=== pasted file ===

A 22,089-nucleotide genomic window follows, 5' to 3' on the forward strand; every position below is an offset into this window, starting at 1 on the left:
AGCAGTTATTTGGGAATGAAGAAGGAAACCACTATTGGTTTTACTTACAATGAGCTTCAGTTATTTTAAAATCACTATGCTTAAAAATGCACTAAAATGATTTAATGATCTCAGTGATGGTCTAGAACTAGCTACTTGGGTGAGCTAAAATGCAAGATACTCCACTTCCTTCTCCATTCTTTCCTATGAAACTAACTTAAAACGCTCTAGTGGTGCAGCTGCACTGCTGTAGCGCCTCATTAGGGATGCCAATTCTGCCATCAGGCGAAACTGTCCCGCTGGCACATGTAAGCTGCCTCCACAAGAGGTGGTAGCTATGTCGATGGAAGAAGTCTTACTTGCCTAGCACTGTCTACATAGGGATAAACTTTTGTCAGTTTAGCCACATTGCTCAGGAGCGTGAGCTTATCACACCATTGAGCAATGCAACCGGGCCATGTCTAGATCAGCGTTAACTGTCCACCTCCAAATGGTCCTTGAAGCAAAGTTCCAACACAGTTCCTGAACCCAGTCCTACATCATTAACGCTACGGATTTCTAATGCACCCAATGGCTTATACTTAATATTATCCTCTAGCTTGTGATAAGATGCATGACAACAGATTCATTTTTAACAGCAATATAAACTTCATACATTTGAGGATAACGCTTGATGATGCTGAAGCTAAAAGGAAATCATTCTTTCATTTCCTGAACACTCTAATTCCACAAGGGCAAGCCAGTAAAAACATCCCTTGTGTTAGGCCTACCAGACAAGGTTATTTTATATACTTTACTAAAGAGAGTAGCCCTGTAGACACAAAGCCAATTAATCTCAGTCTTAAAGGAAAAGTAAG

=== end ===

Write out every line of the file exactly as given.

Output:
A 22,089-nucleotide genomic window follows, 5' to 3' on the forward strand; every position below is an offset into this window, starting at 1 on the left:
AGCAGTTATTTGGGAATGAAGAAGGAAACCACTATTGGTTTTACTTACAATGAGCTTCAGTTATTTTAAAATCACTATGCTTAAAAATGCACTAAAATGATTTAATGATCTCAGTGATGGTCTAGAACTAGCTACTTGGGTGAGCTAAAATGCAAGATACTCCACTTCCTTCTCCATTCTTTCCTATGAAACTAACTTAAAACGCTCTAGTGGTGCAGCTGCACTGCTGTAGCGCCTCATTAGGGATGCCAATTCTGCCATCAGGCGAAACTGTCCCGCTGGCACATGTAAGCTGCCTCCACAAGAGGTGGTAGCTATGTCGATGGAAGAAGTCTTACTTGCCTAGCACTGTCTACATAGGGATAAACTTTTGTCAGTTTAGCCACATTGCTCAGGAGCGTGAGCTTATCACACCATTGAGCAATGCAACCGGGCCATGTCTAGATCAGCGTTAACTGTCCACCTCCAAATGGTCCTTGAAGCAAAGTTCCAACACAGTTCCTGAACCCAGTCCTACATCATTAACGCTACGGATTTCTAATGCACCCAATGGCTTATACTTAATATTATCCTCTAGCTTGTGATAAGATGCATGACAACAGATTCATTTTTAACAGCAATATAAACTTCATACATTTGAGGATAACGCTTGATGATGCTGAAGCTAAAAGGAAATCATTCTTTCATTTCCTGAACACTCTAATTCCACAAGGGCAAGCCAGTAAAAACATCCCTTGTGTTAGGCCTACCAGACAAGGTTATTTTATATACTTTACTAAAGAGAGTAGCCCTGTAGACACAAAGCCAATTAATCTCAGTCTTAAAGGAAAAGTAAG